Looking for geo-directional DNS service

I am looking for a commercial DNS service that provides geo-directionality. Suppose I have 4 data centers scattered thruout the world and want users to hit the closest data center based on proximity checks (pings, TTLs, latency, load, etc.). I know one can "roll their own", using various geo-locational data from companies like Maxmind. I am *not* interested in that. I am *not* interested in applicances like the Cisco ACE GSS 4400 either (that do this as well):

What I am looking for is a commercial DNS service.

Is the Akamai Edgescape service the closest to what I want:
Is anyone using it? Can you recommend it?

Another service I know about is the Ultradns (now Neustar) Directional DNS:
But this service is based on statically defined IP responses at each of their 14 sites so there is no proximity checking done.


Yes, but that would require them to run a DNS server at each of their 4 locations. They do not want to run their own DNS. They want it outsourced.


Proximity checking is very important and I have run into cases as you have where it is needed. Even taking your example of a location in Toronto, peering arrangements would cause not all Toronto ISPs to act the same and therefore RTT could vary not just by 15ms but sometimes by 150ms. Now imagine I have a data center in Tokyo. Do I send all users from Hong Kong, Singapore, Korea, Taiwan and Australia to that data center in Tokyo or perhaps some would do better going to my data center in LA?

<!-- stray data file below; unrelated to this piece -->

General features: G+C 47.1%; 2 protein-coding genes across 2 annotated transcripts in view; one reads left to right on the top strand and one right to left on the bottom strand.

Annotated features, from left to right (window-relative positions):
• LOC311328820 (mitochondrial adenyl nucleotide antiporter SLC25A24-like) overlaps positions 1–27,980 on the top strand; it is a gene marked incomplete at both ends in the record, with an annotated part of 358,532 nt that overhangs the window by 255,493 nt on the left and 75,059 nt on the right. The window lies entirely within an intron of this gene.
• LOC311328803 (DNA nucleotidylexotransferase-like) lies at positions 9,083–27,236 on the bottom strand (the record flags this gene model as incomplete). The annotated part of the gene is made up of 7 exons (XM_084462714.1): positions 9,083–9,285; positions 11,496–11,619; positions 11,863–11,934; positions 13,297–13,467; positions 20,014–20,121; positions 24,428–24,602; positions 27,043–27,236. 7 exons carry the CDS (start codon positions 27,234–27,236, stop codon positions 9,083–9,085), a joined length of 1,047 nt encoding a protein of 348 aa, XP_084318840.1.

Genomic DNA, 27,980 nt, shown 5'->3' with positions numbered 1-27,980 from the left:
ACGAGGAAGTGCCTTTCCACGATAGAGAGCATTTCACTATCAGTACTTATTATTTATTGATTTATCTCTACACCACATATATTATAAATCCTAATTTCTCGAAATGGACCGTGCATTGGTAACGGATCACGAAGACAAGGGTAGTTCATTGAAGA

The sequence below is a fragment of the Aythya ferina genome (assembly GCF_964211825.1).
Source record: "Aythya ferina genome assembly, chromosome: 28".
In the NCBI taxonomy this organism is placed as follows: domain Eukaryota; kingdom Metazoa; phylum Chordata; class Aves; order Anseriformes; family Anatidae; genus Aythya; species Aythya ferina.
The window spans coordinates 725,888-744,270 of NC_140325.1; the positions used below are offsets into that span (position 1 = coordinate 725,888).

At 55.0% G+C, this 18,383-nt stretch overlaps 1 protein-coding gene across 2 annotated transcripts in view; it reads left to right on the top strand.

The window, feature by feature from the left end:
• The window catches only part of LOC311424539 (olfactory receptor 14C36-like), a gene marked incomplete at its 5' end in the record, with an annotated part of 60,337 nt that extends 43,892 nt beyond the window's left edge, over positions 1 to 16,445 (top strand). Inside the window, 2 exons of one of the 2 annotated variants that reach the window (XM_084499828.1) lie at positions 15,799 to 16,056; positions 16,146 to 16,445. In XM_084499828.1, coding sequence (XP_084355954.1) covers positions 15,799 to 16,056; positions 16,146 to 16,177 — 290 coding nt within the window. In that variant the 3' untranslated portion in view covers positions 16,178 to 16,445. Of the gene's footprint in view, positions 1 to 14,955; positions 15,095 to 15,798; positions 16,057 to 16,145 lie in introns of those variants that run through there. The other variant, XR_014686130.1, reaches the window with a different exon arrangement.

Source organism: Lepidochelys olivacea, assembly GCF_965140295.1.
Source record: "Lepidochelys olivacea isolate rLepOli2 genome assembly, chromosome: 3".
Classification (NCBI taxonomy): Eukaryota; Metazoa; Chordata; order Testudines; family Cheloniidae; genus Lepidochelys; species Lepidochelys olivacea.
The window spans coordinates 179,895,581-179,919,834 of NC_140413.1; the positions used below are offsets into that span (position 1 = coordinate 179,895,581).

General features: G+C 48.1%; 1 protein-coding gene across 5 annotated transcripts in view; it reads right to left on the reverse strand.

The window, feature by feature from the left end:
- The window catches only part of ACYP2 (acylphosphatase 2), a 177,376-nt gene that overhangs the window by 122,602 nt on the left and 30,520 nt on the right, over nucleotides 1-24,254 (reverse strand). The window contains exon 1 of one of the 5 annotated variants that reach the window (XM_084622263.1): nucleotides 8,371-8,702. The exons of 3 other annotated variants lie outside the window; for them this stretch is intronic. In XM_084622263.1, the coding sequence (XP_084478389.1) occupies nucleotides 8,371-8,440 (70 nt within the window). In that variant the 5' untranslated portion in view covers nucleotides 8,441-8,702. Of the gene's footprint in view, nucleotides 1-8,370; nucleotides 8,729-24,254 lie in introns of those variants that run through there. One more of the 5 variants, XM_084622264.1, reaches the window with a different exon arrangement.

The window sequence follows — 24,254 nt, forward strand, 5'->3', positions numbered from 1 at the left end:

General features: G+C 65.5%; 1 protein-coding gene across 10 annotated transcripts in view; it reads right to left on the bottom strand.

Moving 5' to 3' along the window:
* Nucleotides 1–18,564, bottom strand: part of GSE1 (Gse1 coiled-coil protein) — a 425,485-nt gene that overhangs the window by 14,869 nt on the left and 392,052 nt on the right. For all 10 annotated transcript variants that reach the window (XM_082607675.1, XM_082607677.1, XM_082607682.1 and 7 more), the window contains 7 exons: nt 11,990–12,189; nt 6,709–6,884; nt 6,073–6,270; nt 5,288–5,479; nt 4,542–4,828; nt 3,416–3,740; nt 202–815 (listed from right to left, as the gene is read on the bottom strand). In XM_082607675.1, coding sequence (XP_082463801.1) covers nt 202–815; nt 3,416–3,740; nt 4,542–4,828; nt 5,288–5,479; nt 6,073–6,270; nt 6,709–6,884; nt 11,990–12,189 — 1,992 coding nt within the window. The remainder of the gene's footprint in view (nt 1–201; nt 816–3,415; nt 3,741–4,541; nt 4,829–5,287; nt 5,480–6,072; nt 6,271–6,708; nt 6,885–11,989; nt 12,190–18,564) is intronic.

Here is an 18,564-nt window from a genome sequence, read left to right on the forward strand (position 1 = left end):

In regards to the Neustar staticly defined IPs - I was only able to uncover that after digging.

Thanks for the Netriplex lead. I like Neustar for their bullet proof DNS but not so much for their directional DNS service.


Yes, and that's how anycast works: it directs traffic to the
_topologically nearest_ server. So as long as there's a DNS server
topologically near your data server, your users will get the topologically
nearest of your servers. Which is why so many content folks _do_ roll
their own: to ensure fate-sharing between the DNS traffic which
effectively selects the data server, and the eventual data traffic.

If you're doing things on the Internet, instead of the physical world,
topological distance is presumably of much greater interest than whatever
geographic proximity may coincidentally obtain.


Except Hank is asking for true topological distance (latency / throughput / packetloss).

Anycast gives you BGP distance, not topological distance.

Say I'm in Ashburn and peer directly with someone in Korea where he has a node (1 AS hop), but I get to his node in Ashburn through my transit provider (2 AS hops), guess which node anycast will pick?

Yeah, it's topology modulated by economics :slight_smile: